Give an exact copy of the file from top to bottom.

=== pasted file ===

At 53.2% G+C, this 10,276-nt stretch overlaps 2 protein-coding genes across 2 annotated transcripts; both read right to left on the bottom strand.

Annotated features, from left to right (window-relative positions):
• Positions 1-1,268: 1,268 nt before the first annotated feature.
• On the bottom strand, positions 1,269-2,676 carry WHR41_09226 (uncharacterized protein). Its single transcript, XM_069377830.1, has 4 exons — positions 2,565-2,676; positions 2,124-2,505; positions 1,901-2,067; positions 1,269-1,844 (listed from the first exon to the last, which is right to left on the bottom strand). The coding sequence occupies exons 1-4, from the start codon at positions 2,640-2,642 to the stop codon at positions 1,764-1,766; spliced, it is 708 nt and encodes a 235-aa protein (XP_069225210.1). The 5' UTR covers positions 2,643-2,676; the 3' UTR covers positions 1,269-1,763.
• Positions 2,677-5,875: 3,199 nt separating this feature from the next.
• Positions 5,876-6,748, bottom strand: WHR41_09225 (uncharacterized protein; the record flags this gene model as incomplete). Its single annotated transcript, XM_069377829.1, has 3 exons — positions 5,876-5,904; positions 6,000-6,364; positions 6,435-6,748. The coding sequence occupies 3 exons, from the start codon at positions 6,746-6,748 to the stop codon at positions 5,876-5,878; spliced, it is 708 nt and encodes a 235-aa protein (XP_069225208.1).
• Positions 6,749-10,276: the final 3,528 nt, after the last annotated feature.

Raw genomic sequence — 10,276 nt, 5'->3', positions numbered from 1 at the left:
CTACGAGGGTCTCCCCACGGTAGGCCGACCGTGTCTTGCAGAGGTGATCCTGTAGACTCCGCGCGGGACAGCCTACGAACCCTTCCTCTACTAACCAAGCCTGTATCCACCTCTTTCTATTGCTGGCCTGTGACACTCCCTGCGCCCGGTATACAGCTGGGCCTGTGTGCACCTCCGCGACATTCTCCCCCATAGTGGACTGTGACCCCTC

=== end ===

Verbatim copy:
At 53.2% G+C, this 10,276-nt stretch overlaps 2 protein-coding genes across 2 annotated transcripts; both read right to left on the bottom strand.

Annotated features, from left to right (window-relative positions):
• Positions 1-1,268: 1,268 nt before the first annotated feature.
• On the bottom strand, positions 1,269-2,676 carry WHR41_09226 (uncharacterized protein). Its single transcript, XM_069377830.1, has 4 exons — positions 2,565-2,676; positions 2,124-2,505; positions 1,901-2,067; positions 1,269-1,844 (listed from the first exon to the last, which is right to left on the bottom strand). The coding sequence occupies exons 1-4, from the start codon at positions 2,640-2,642 to the stop codon at positions 1,764-1,766; spliced, it is 708 nt and encodes a 235-aa protein (XP_069225210.1). The 5' UTR covers positions 2,643-2,676; the 3' UTR covers positions 1,269-1,763.
• Positions 2,677-5,875: 3,199 nt separating this feature from the next.
• Positions 5,876-6,748, bottom strand: WHR41_09225 (uncharacterized protein; the record flags this gene model as incomplete). Its single annotated transcript, XM_069377829.1, has 3 exons — positions 5,876-5,904; positions 6,000-6,364; positions 6,435-6,748. The coding sequence occupies 3 exons, from the start codon at positions 6,746-6,748 to the stop codon at positions 5,876-5,878; spliced, it is 708 nt and encodes a 235-aa protein (XP_069225208.1).
• Positions 6,749-10,276: the final 3,528 nt, after the last annotated feature.

Raw genomic sequence — 10,276 nt, 5'->3', positions numbered from 1 at the left:
CTACGAGGGTCTCCCCACGGTAGGCCGACCGTGTCTTGCAGAGGTGATCCTGTAGACTCCGCGCGGGACAGCCTACGAACCCTTCCTCTACTAACCAAGCCTGTATCCACCTCTTTCTATTGCTGGCCTGTGACACTCCCTGCGCCCGGTATACAGCTGGGCCTGTGTGCACCTCCGCGACATTCTCCCCCATAGTGGACTGTGACCCCTC